Taiwan is reviewing a request from the US to provide non-military assistance for operations in Afghanistan, foreign ministry spokesman James Chang (章計平) told Agence France-Presse yesterday.
US President Barack Obama has pledged an extra 30,000 US troops to bolster the 71,000 who are already in Afghanistan fighting a Taliban-led insurgency that has become more virulent over the past year.
On Monday, Minister of Foreign Affairs Timothy Yang (楊進添) told the legislature’s Foreign and National Defense Committee that the government had received a request to provide non-military aid to US troops in Afghanistan, such as medical or engineering assistance.
“From my understanding, the US has expressed the wish [to Taiwan], but we are deliberating on the matter carefully and haven’t made any decision. Sending personnel is one thing and making donations is another,” Yang said.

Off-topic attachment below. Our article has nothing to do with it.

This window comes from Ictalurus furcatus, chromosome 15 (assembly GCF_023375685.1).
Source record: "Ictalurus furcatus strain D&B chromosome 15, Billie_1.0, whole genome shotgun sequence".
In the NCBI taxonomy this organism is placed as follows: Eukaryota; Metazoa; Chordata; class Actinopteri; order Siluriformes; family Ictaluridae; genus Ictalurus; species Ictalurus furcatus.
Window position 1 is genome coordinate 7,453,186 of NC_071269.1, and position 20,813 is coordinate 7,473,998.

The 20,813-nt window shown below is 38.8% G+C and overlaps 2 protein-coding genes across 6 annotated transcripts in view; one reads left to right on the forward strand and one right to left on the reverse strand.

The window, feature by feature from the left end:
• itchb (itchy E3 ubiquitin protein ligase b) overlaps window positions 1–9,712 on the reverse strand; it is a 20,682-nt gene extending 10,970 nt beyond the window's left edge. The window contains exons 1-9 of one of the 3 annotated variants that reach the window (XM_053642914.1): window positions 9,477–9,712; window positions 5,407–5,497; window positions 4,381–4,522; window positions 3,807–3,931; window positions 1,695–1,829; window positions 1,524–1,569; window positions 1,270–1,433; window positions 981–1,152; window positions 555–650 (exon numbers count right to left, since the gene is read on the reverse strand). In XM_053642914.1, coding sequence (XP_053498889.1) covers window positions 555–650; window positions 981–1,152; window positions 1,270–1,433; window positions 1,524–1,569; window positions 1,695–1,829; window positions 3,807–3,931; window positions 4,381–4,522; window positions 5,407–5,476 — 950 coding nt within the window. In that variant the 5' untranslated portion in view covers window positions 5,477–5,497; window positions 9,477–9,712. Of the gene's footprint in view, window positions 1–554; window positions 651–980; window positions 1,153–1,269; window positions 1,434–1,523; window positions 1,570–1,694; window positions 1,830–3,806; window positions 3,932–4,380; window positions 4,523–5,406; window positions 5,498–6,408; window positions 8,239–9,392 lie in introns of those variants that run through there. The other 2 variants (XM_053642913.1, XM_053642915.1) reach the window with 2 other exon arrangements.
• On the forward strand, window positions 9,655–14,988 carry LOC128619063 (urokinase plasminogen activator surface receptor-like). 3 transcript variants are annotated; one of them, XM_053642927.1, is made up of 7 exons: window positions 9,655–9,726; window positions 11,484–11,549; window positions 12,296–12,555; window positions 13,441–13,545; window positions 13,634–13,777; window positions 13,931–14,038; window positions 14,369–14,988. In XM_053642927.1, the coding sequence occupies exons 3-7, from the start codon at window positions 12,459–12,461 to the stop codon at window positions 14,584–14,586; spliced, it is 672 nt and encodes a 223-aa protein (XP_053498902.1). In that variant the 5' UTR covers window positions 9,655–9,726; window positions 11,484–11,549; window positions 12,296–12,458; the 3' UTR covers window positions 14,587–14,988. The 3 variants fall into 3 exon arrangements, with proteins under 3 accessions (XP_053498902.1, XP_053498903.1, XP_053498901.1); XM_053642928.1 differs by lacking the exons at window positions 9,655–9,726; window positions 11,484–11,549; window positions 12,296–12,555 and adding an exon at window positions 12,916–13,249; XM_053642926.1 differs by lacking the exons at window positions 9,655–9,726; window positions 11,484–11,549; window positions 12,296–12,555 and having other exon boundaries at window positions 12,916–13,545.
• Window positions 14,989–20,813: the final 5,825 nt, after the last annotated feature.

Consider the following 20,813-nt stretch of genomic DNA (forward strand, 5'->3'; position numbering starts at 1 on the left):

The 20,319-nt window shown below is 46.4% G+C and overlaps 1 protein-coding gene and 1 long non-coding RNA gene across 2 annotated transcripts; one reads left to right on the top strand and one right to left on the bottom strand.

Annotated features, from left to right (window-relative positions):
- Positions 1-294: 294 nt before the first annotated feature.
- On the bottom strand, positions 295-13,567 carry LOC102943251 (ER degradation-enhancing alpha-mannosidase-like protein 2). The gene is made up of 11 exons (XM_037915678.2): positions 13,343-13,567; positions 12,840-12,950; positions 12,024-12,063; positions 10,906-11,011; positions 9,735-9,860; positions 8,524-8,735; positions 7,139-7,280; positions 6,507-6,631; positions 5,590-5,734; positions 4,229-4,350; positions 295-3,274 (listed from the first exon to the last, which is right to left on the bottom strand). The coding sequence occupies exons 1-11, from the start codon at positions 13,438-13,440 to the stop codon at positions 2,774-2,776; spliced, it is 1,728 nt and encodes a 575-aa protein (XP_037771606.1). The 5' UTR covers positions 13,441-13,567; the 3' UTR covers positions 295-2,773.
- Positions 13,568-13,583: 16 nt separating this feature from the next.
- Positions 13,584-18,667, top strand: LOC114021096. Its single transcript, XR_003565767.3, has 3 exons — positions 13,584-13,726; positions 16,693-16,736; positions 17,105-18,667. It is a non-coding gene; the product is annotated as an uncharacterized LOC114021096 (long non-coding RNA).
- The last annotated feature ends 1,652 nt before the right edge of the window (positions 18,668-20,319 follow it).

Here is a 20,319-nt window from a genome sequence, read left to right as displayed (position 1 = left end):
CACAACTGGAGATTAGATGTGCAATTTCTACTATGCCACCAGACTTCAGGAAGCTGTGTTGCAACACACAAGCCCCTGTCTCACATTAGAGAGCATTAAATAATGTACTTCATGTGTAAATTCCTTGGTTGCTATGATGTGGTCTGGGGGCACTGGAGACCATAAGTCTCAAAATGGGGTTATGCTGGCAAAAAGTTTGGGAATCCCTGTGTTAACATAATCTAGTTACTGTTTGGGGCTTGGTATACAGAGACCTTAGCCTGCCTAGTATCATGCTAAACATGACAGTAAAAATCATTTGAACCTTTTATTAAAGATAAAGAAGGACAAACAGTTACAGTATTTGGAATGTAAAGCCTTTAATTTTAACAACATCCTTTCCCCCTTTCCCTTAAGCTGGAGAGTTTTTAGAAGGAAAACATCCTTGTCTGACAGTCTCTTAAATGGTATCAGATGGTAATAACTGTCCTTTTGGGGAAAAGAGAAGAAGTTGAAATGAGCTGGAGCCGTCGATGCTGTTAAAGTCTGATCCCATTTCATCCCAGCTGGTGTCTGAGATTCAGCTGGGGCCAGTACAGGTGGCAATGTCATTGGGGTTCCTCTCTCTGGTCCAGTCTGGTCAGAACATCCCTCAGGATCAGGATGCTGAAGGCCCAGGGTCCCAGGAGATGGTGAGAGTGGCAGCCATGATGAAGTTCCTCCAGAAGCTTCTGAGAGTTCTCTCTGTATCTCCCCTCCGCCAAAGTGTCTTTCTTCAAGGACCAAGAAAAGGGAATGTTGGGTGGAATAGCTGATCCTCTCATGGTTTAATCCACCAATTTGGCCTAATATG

Democratic Progressive Party (DPP) spokeswoman Hsiao Bi-khim (蕭美琴) said yesterday the party supports Taiwan’s participation in any “peaceful, non-violent” international activities and the option of offering humanitarian assistance to the US in its war in Afghanistan should be considered carefully.
The US made the same request for assistance from Taiwan after the Sept. 11 terrorist attacks as well as for the wars in Iraq and Afghanistan, Hsiao said.
The Chinese Nationalist Party (KMT) vehemently opposed the idea at the time and accused the then-DPP government of currying favor with the US, Hsiao said.
The American Institute in Taiwan said yesterday it had nothing to say about the issue at the moment, but that it had forwarded inquiries about the request to Washington.